Conflicting Emotions are Normal
She breezed into the house, shrugging off her backpack and setting down her cappuccino. We'd known each other for a number of years but hadn't clicked as friends. She was one of my wife's school chums, after all, and it was her she came to see. There were a few moments of the hushed conversation I'd grown accustomed to since hospice came into our home. Then, she crawled onto the hospital bed and snuggled between my wife and the wall.
We'd set up the family room as her hospital room so she could enjoy the many people who came to see her and be with the family members that flew in from different parts of the country. With mixed emotions, I watched her friend cuddle her.
It wasn't that we didn't get along. I worried about my wife's physical comfort. I administered oral morphine, but the pain from metastatic breast cancer never fully subsided. As I watched how she reacted to this physical contact, I questioned myself. Why hadn't I thought of this? We'd been together 21 years and were extraordinarily close. Still, I asked myself why I hadn't gotten onto the bed and held her like that.
Jealousy vs. self incrimination
Throughout my years as a caregiver for various friends and family members, I've come to learn that many cancer patients can't tolerate extended physical contact. Whenever I was ill and in the hospital, I hated it when people sat on my bed, causing it to jiggle or bounce, along with my surgical wounds.
I often wondered why so many people didn't understand that some patients have personal boundaries. But there she was, cuddled by her friend. I wasn't jealous in the romantic sense. I felt irritated as I chastised myself, jealous that I hadn't thought of it first.
After her friend left, I asked my wife how she felt about it. She said it was the best thing that had happened since she entered the final stage of advanced breast cancer. Of course, I still showed her a lot of affection after the hospital bed arrived. I held her hand and kissed her, gave her massages and personal grooming treatments, and hugged her from the shoulders up, but I hadn't fully embraced her for fear that I'd hurt her.
When I asked her if it hurt, she said it was worth the pain to have somebody hold her. Oh, man, I felt terrible. From that point on, until her death, I got on the bed with her for a little while every day, and I received sweet healing as much as she did. These are precious memories now.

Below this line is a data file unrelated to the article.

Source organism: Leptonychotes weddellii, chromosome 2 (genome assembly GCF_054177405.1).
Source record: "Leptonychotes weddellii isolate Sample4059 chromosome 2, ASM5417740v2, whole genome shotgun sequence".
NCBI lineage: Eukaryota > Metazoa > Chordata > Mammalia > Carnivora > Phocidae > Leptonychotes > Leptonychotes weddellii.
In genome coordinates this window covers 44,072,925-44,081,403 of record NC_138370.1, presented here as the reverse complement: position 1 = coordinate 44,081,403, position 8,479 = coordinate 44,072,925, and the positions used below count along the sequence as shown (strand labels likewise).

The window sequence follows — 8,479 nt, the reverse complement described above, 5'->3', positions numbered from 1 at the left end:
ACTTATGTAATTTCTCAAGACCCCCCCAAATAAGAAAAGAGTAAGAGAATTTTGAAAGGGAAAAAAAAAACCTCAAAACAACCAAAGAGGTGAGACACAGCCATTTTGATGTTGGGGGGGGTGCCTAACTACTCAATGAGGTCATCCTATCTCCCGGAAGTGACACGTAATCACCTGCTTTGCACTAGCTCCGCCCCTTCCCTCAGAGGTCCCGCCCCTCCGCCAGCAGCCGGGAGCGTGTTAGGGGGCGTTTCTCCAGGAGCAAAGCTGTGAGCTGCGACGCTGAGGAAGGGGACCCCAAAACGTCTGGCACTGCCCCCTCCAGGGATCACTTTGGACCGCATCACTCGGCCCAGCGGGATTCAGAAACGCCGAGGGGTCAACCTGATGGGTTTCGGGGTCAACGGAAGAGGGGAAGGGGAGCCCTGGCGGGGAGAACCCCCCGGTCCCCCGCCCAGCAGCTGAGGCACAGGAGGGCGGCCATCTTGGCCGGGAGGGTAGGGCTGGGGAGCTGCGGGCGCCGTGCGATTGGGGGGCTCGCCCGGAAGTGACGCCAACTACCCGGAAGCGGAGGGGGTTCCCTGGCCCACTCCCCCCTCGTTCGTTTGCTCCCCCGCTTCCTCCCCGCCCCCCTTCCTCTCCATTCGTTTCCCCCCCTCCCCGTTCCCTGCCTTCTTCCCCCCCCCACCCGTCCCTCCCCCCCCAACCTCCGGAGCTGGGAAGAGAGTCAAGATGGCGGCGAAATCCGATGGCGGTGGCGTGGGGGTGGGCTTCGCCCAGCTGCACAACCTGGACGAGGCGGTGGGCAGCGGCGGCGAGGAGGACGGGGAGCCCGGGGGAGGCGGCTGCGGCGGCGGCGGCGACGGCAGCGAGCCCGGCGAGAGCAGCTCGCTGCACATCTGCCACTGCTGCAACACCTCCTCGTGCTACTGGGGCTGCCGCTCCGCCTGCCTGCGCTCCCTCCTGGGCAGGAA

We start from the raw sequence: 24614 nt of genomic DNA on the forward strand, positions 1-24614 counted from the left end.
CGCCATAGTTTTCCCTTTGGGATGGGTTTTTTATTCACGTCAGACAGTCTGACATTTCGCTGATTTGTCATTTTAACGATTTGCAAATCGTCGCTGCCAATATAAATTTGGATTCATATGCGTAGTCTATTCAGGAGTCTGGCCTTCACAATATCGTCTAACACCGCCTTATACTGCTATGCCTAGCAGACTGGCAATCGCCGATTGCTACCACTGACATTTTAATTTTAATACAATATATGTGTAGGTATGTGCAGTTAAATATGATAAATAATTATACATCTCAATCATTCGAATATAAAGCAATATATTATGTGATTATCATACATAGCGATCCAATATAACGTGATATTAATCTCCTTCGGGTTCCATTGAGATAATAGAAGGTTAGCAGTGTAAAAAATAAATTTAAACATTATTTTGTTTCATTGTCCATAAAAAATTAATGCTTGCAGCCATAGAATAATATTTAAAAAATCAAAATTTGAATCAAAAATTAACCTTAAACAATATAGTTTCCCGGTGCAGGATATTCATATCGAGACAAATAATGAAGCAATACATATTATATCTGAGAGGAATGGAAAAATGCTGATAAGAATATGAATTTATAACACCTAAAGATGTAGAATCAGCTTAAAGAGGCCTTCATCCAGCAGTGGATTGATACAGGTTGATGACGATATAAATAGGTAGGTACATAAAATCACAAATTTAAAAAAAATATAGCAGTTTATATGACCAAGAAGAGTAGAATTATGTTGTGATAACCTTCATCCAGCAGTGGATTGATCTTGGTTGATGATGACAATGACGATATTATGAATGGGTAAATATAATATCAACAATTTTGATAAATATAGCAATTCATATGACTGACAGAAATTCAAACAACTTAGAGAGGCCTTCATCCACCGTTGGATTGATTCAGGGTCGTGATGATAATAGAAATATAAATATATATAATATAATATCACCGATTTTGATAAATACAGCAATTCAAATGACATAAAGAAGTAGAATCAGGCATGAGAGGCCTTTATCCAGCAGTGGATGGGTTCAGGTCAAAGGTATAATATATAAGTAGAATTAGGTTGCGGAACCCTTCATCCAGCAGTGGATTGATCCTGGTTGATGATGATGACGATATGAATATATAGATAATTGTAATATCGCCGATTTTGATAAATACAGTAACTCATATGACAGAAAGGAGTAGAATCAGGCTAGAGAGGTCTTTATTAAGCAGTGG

Caring vs. resentment
Providing cancer care during the Covid-19 pandemic was difficult. Sanitizing everything that came into the house – groceries, clothes, myself – was the worst. It was time-consuming and frightening, but I couldn't risk bringing it home whenever I ventured out. Then, despite all of my careful considerations, we both tested positive, and I found it impossible to take care of myself properly. My wife was at a much greater risk.
Friends brought us meals, picked up prescriptions, and ran errands for us for two weeks until, at last, I was able to get back to my role as caregiver. I felt bad, however, for the resentment I carried inside me, not over my wife but over the crap show, our life had become.
Providing cancer care
It's easy to get so caught up in the physical care of someone that we forget about the personal side of things. There's more to caregiving than administering medication, bathing, feeding, and changing sheets. There's staying positive, smiling, swallowing down our despair, and giving moral support. This causes conflicting emotions.
We get tired. We don't go out. We don't sleep much, and when we do, it's with one ear open. Exhaustion permeates every part of our being. I often found myself overthinking and chiding myself.
If I did more, she wouldn't be in pain. If I drink more coffee, I'll always be alert. If only I weren't so burnt out, I might not be so selfish.
Don't beat yourself up. You matter, and you're learning, too, and one day this will end. I remember, when I was fatigued and in pain from my own physical disabilities, I mentioned that there was no happy ending for me in our love story.
Of course, I immediately got angry at myself for indulging in my brief moment of self-pity. Her response was to hold my hand and say she understood, asking me to share with her everything I felt. I couldn't tell her that one minute I wanted to hold onto her, keeping death at bay, and then in the next minute, I wished it were all over. But these conflicting emotions are normal.
You are enough
If I've learned anything about providing cancer care for a friend or family member, it's that we constantly balance two states of mind. We don't want to lose them, but we also wish we could have our own life back. It's okay. It's natural and normal to have conflicting emotions during extremely difficult times.
As time goes on, we remember the beautiful moments and emotional rewards that come with being a caregiver. Eventually, we find a new normal, although it takes some time. Don't condemn yourself for it. You're doing the best you can, and you are enough.
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